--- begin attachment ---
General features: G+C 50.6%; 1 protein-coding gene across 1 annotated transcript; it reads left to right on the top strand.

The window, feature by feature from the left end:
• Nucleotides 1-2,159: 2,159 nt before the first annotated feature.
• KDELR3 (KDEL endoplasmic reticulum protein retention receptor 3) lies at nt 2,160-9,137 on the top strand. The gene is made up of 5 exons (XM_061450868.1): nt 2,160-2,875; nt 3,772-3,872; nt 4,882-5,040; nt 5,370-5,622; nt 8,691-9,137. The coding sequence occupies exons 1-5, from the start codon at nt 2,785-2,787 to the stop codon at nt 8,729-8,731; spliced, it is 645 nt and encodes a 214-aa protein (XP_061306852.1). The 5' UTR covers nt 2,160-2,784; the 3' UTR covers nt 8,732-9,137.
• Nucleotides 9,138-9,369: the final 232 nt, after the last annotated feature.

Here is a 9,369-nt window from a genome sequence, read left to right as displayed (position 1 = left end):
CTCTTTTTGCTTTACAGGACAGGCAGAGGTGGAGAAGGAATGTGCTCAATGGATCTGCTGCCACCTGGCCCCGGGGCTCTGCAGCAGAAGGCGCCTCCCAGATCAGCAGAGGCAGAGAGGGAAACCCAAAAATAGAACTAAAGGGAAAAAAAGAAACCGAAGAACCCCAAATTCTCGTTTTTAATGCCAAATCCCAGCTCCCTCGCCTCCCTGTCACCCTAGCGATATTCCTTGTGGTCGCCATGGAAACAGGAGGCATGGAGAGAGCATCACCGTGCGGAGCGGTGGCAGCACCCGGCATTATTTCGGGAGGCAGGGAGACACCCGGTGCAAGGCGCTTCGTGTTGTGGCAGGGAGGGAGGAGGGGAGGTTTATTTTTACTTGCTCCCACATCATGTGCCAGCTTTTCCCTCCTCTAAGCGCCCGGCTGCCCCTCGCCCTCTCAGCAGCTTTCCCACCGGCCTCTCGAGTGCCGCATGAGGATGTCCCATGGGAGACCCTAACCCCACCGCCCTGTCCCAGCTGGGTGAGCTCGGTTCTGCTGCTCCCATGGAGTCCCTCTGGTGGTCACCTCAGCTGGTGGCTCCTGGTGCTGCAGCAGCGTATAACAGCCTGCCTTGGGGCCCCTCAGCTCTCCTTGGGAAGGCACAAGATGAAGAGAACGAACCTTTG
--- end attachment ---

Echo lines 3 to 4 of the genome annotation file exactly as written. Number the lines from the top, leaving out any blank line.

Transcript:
• Nucleotides 1-2,159: 2,159 nt before the first annotated feature.
• KDELR3 (KDEL endoplasmic reticulum protein retention receptor 3) lies at nt 2,160-9,137 on the top strand. The gene is made up of 5 exons (XM_061450868.1): nt 2,160-2,875; nt 3,772-3,872; nt 4,882-5,040; nt 5,370-5,622; nt 8,691-9,137. The coding sequence occupies exons 1-5, from the start codon at nt 2,785-2,787 to the stop codon at nt 8,729-8,731; spliced, it is 645 nt and encodes a 214-aa protein (XP_061306852.1). The 5' UTR covers nt 2,160-2,784; the 3' UTR covers nt 8,732-9,137.